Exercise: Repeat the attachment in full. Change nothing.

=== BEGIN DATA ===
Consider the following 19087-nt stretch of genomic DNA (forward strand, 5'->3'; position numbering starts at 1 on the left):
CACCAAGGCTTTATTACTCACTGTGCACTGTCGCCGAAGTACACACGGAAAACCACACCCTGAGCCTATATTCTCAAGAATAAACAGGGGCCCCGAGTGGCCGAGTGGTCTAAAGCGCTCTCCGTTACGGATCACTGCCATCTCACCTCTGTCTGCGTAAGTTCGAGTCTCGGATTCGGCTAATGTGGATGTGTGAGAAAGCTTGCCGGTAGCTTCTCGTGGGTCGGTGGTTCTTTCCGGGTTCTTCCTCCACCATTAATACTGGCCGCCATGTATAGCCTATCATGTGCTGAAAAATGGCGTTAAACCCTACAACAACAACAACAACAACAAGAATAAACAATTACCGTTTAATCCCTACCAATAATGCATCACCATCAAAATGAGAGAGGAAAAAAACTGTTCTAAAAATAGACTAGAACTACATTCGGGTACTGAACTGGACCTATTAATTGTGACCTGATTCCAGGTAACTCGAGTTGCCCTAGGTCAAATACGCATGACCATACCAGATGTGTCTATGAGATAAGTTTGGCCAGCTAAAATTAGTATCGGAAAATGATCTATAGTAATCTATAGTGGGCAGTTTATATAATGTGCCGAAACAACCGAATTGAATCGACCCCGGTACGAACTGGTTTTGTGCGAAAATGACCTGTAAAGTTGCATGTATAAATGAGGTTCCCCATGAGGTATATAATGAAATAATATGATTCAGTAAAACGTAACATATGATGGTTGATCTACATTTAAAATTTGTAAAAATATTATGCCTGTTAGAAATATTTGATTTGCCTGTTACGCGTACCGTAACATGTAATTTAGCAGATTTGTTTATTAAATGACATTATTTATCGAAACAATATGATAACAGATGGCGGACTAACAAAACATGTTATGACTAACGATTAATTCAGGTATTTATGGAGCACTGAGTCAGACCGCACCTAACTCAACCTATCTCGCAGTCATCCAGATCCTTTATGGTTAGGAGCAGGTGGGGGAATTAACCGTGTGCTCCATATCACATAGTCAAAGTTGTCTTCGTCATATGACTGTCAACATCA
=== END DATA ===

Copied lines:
Consider the following 19087-nt stretch of genomic DNA (forward strand, 5'->3'; position numbering starts at 1 on the left):
CACCAAGGCTTTATTACTCACTGTGCACTGTCGCCGAAGTACACACGGAAAACCACACCCTGAGCCTATATTCTCAAGAATAAACAGGGGCCCCGAGTGGCCGAGTGGTCTAAAGCGCTCTCCGTTACGGATCACTGCCATCTCACCTCTGTCTGCGTAAGTTCGAGTCTCGGATTCGGCTAATGTGGATGTGTGAGAAAGCTTGCCGGTAGCTTCTCGTGGGTCGGTGGTTCTTTCCGGGTTCTTCCTCCACCATTAATACTGGCCGCCATGTATAGCCTATCATGTGCTGAAAAATGGCGTTAAACCCTACAACAACAACAACAACAACAAGAATAAACAATTACCGTTTAATCCCTACCAATAATGCATCACCATCAAAATGAGAGAGGAAAAAAACTGTTCTAAAAATAGACTAGAACTACATTCGGGTACTGAACTGGACCTATTAATTGTGACCTGATTCCAGGTAACTCGAGTTGCCCTAGGTCAAATACGCATGACCATACCAGATGTGTCTATGAGATAAGTTTGGCCAGCTAAAATTAGTATCGGAAAATGATCTATAGTAATCTATAGTGGGCAGTTTATATAATGTGCCGAAACAACCGAATTGAATCGACCCCGGTACGAACTGGTTTTGTGCGAAAATGACCTGTAAAGTTGCATGTATAAATGAGGTTCCCCATGAGGTATATAATGAAATAATATGATTCAGTAAAACGTAACATATGATGGTTGATCTACATTTAAAATTTGTAAAAATATTATGCCTGTTAGAAATATTTGATTTGCCTGTTACGCGTACCGTAACATGTAATTTAGCAGATTTGTTTATTAAATGACATTATTTATCGAAACAATATGATAACAGATGGCGGACTAACAAAACATGTTATGACTAACGATTAATTCAGGTATTTATGGAGCACTGAGTCAGACCGCACCTAACTCAACCTATCTCGCAGTCATCCAGATCCTTTATGGTTAGGAGCAGGTGGGGGAATTAACCGTGTGCTCCATATCACATAGTCAAAGTTGTCTTCGTCATATGACTGTCAACATCA